The current blow-up over transit policy, triggered by TTC chair Karen Stintz's dissent on the mayor's subway plan and now complicated by this week's TTC board meeting, poses the possibility that we could end up with a pricey, useless subway add-on simply because the mayor refuses to compromise.
Or end up with a shortsighted decision to let a new buslane try to do the job of Transit City.
Compromise is under discussion along with a push for a special council meeting to debate Toronto's transit future. There are many alternative proposals, but all of them start with putting part of the Eglinton LRT on the surface again and using the $2 billion thus saved in various ways, including restarting the Sheppard LRT, possibly building a busway on Finch and maybe extending the Sheppard subway by a stop or two.
While I certainly welcome an alternative to the mayor's plan to bury the Eglinton LRT, cancel Transit City and build a Sheppard underground, it's important to take a deep breath and remember why LRT was chosen in the first place.
Yes, the new proposals do at least consider the idea of having a network of lines, but they still leave most Torontonians without hope of any transit expansion in the coming decade, and in an era of fiscal restraint actually provide little value for dollars spent.
More than that, Finch transit users are sold a bill of goods by the promise of an undefined busway that may be little more than what they have now. And most of all, the plan fails to make transit a viable alternative for all corners of the city. (Remember, Transit City's rationale came from the Official Plan and was based on the principle that no one should be disadvantaged in getting around Toronto by not owning a car.)
I would remind those trying to figure all this out that the Transit City team examined the use of buses in exclusive lanes, or Bus Rapid Transit (BRT), but ultimately rejected it. "BRT-Lite" (as it's called in the transit industry), like York Region's Viva, is often proposed as an alternative to light rail, but these buses don't operate in dedicated lanes and therefore aren't real rapid transit, since they get stuck in traffic like regular buses.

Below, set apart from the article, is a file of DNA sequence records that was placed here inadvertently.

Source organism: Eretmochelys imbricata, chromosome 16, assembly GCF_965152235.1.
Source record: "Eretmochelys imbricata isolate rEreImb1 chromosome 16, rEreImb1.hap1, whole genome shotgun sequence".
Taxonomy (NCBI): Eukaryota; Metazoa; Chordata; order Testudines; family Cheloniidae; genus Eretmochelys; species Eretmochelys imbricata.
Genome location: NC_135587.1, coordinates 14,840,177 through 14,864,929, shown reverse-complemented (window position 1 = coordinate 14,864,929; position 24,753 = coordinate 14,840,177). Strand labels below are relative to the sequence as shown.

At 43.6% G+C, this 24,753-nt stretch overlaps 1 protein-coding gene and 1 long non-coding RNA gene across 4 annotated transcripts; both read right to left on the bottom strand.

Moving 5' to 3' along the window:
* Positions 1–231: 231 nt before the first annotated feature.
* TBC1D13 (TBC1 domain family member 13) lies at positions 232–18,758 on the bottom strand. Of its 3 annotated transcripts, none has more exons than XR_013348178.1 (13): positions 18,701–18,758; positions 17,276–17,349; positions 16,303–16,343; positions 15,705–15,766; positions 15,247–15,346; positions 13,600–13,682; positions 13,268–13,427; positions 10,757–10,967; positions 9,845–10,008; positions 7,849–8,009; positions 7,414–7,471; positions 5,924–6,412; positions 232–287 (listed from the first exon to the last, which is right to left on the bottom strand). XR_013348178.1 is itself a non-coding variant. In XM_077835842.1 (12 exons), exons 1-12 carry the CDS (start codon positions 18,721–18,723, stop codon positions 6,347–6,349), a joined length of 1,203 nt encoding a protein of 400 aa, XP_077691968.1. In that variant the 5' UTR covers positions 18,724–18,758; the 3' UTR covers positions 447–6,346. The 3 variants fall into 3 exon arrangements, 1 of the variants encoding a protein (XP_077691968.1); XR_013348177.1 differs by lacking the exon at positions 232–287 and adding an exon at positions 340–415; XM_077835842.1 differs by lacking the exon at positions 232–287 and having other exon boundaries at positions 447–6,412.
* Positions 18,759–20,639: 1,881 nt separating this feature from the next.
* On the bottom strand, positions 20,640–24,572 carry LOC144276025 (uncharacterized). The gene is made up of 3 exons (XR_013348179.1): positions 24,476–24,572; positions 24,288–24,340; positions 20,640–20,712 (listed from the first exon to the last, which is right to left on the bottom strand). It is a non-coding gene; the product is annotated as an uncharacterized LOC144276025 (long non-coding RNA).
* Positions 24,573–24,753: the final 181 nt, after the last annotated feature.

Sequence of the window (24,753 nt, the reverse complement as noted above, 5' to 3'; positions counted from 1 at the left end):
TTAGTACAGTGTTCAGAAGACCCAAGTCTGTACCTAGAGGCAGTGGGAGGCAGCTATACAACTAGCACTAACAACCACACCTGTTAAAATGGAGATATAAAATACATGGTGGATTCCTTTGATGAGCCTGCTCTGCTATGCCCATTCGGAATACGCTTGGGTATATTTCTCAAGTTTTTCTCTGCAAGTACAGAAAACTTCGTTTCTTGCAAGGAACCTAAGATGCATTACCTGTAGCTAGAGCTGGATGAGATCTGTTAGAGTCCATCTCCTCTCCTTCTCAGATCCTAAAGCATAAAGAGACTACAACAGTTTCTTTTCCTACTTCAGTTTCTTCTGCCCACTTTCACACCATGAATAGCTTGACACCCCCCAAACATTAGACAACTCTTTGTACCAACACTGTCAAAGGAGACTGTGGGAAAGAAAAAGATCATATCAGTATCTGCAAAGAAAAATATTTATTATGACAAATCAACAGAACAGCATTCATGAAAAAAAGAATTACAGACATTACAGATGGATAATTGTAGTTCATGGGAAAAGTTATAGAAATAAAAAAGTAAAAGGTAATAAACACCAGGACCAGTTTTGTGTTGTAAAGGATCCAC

True, there are many successful examples of true BRT around the world that move large numbers of people at very low cost, but when you crunch the numbers, a bus system isn't really that much cheaper in a Toronto context.
For one thing, BRT requires expensive road widening. Cities that have been able to build low-cost BRT have very wide roads, usually six-to-10-lane roads (three to five in each direction) versus Toronto's typical suburban four to six lanes (two to three in each direction).
Of course, the LRT requires road widening as well. The difference is that while capital costs for BRT are about 70 per cent those of LRT, buses in the end have higher operating costs per passenger, since they carry fewer riders and require more personnel. Staffing makes up 85 to 90 per cent of the cost of transit operations. (In developing countries using BRT, wage costs make up less than 50 per cent of operating costs.)
Finally, BRT has proven not to be as good a promoter of urban regeneration. This is important because Toronto's planned LRT routes go through some of the areas most in need of renewal, like Jane/Finch and Malvern. Indeed, cities from Paris to Los Angeles, Hong Kong and Tokyo have used LRT to uplift areas outside the core with fantastic success.
Well-planned public investment often results in eight to 10 times as much private investment over subsequent decades. A new LRT might thus repay most of its capital costs through taxes generated by the private investment stimulated by their construction over the lifespan of the project. And on top of all this, LRT attracts more riders because it's a more pleasant, smoother ride.
The other aspect of the plans being floated is the proposed subway extension. This isn't itself a horrible idea, but the realities of construction make it impractical for a reasonable amount of money.
Had the addition been constructed when the ill-chosen Sheppard line was built, it would have made more sense. Tunnelling short stretches of subway is comparatively expensive. Estimates for this short extension of fewer than 2 kilometres hover around $1 billion, since construction start-up costs cannot be spread over a longer tunnel. That cost is more than the entire 12- or 13-kilometre Sheppard LRT that Ford cancelled at a cost likely to reach $200 million.
It would also have the dubious distinction of being one of the most expensive subway projects per kilometre in North America, and would end up costing 15 times more per kilometre than the Sheppard LRT would. And it would likely shorten most eastern Scarborough residents' trips by less than four or five minutes. They would still suffer bus rides of many kilometres to catch the tiny 7-kilometre-long stubway. Hardly a transformative project.
Transit planning, which shapes the city in profound ways, should not be done off the cuff. Transit City was the product of many studies that had gone into Toronto's Official Plan, and any changes should be well studied - and should not be made for political expediency.
Adam Giambrone is former chair of the TTC and currently an employee of the Agence Metropolitaine de Transport (AMT) of Montreal.